• Twitter
  • Facebook

Untitled Document


My Rotary Peace Fellowship Journey – Abdul Karim I

My name is Abdul Karim Issifu. I earned a Bachelor’s of Arts Degree in Community Development from the University for Development Studies-Ghana, Wa Campus in 2013, and a Master of Philosophy Degree in Peace and Development Studies from the University of Cape Coast-Ghana in 2018. Graduating with a Second Class Honours (Upper Division) in Community Development I was accepted in the Faculty of Planning and Land Management to serve as a Teaching Assistant in 2013/2014. While I was at the University of Cape Coast, I held tutorials for Master of Arts students in Peace and Development Studies at the Institute for Development Studies.

I have published 17 peer-reviewed journal articles with content related to indigenous peace building, chieftaincy and ethnic conflicts. Also, I am an Alumni of President Barack Obama’s Young African Leaders Initiative (Nigeria Cohort 1). Currently, I am the President of West of Africa Peace Ambassadors Network (WAPAN).

Every year, the Rotary Foundation selects 100 of the world’s most dedicated and brightest professionals in a globally competitive process based on personal, academic, and professional achievements to study at one of the six Rotary Peace Centres; University of North Carolina-Duke University (USA); University of Bradford (UK); University of Queensland (Australia); International Christian University (Japan); Chulalongkorn University (Thailand), and Uppsala University (Sweden). The fellowship supports Rotary’s mission to increase the capacity of peace builders through rigorous academic training, practice, and global networking opportunities. The fellowship is intended for people, who have chosen a career related to international relations, peace, and conflict resolution; who have work experience in these areas; and who have a commitment to community or international humanitarian service and working for peace.

Through training, study, and practice, Rotary Peace Fellows become leaders and catalysts for peace and conflict resolution; many go on to careers in national governments, NGOs, the military, law enforcement, and international organisations like the United Nations and World Bank. The fellowship covers funding for tuition and other tuition fees, a monthly stipend for accommodation, contingency fund, funding for key conferences, and support during the Applied Field Experience, and transportation between the fellow’s home and study destination at the start and end of the fellowship period. To be considered for the fellowship, Rotary District may nominate candidates for competition in the worldwide selection process. Thus, candidates must be endorsed by passing an interview organised by a Rotary District.

In March 2016, I applied for the fellowship for the first time through the endorsement of the Rotary Club of Accra South (with a PHF banner). Unfortunately, I was not selected even though I thought I had presented the best application. I would have started my studies in August 2017 if I was selected. Honestly, I was dispirited at the beginning, but I gathered momentum quickly. I told myself that the denial was rather a motivation for me to work harder on my professional career so I intensified my work as a peace ambassador.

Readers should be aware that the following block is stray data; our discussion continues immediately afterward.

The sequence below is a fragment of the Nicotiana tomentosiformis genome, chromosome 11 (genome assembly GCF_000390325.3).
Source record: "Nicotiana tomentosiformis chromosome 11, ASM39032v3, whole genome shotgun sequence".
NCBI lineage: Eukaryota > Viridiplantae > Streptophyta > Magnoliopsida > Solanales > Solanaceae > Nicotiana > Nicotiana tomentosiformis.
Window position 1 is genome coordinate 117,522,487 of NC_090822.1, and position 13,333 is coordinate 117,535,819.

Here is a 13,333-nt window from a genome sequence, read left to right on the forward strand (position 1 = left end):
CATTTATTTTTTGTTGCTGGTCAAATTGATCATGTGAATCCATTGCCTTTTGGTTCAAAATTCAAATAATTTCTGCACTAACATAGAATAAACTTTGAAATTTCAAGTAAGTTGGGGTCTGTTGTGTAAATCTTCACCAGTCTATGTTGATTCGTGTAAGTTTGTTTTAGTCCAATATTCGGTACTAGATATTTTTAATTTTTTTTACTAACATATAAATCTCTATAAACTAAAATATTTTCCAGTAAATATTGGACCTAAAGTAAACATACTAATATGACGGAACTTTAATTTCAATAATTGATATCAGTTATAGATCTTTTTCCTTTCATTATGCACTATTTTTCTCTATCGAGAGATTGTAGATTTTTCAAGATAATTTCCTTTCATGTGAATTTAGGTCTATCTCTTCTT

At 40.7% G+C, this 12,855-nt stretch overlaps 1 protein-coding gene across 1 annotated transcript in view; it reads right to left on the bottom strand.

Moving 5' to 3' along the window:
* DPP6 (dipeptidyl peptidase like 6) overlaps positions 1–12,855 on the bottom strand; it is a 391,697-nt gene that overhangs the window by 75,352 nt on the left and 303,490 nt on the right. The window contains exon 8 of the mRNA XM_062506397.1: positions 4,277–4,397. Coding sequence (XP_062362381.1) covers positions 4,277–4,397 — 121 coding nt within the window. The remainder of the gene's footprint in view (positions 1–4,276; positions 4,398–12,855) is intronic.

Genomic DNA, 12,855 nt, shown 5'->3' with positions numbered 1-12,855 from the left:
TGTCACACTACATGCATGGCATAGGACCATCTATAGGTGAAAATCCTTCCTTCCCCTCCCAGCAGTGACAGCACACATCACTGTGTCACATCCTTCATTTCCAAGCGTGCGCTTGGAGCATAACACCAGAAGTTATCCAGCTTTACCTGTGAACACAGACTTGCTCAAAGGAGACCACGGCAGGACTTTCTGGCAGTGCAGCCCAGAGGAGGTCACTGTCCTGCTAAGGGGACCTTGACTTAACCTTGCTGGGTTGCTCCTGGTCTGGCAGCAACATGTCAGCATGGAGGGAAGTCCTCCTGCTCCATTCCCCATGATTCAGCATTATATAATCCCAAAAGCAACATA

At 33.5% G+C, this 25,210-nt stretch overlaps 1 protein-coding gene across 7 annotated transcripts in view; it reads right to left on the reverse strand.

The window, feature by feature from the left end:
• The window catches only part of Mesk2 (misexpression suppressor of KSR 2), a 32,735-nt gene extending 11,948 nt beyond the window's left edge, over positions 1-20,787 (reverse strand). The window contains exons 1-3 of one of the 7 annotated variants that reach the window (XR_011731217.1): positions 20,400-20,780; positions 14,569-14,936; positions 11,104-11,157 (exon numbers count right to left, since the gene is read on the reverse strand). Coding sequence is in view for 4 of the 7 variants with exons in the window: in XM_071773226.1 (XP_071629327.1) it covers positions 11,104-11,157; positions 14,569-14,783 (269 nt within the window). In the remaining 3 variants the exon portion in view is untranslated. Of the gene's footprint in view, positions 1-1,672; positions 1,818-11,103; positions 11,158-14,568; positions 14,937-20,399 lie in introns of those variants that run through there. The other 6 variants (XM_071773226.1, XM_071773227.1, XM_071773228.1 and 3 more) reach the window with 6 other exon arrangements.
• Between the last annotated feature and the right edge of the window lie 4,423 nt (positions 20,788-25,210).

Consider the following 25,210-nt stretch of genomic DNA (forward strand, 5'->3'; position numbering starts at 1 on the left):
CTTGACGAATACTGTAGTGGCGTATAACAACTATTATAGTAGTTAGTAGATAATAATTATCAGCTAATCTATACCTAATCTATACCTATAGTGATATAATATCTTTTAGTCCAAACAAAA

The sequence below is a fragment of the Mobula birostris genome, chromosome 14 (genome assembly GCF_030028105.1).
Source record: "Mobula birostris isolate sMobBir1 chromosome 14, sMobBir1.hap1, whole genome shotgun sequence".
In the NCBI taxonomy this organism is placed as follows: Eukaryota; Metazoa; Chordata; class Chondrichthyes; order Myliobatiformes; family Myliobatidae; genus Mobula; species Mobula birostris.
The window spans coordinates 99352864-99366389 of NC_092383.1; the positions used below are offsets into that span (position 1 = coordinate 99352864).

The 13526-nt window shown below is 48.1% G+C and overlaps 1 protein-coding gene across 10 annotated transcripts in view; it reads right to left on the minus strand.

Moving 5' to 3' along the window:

In March 2017, I applied again through the endorsement of the same Rotary Club of Accra South. This time I was selected and awarded with the prestigious scholarship in November 2017. That was not all; I had to pass the regular entry requirements for admission to the Master programme in Peace and Conflict Studies at Uppsala University in Sweden. The edgy continued again after the application for admission in February 2018. I was nervous because Uppsala University is the most competitive placement site and receives more applications than any other University in Sweden.

Fortunately, in April 2018, I received the notification of admission result to start my fellowship in August 2018. I became super excited because I am the first Ghanaian to be accepted at Uppsala University for the respected Rotary Peace Fellowship. Again, I was enthusiastic about Uppsala University because it is a comprehensive university in every sense of the word. Research and education are closely linked, and regardless of what you study, as a student, you will have close contact with research groups and make important academic connections. You will be able to partake in research seminars and other activities at your department, and gain practical, hands-on experience conducting field and laboratory work. Importantly, my department, i.e. Peace and Conflict Research has renowned and distinguished lecturers, conducive atmosphere for academic work, and multicultural students with diverse backgrounds.

I strongly believe the master programme will not only equip me with the professional skills to be able to tackle the multitudes of conflict challenges facing Ghana, but also, it will provide me the prerequisite analytical and research skills necessary to undertake a doctorate degree programme in International Conflict Resolution.

As my short-term career goal is to become peace and conflict consultant, I expect to benefit from this programme by having the capacity to solve problems independently and the ability to monitor and critically evaluate the development of knowledge within peace and conflict research.

Meanwhile, having said all that, I have positioned myself to be able to stand the winter after hearing frightening experiences of the weather. I will like to conclude with a word of motivation. Thus, in all our dealings we must not entertain fear and dissuasion; they are psychological killers. Instead, we must prepare to rise again better off at any fall irrespective of the number of times.

Abdul Karim Issifu
Rotary Peace Fellow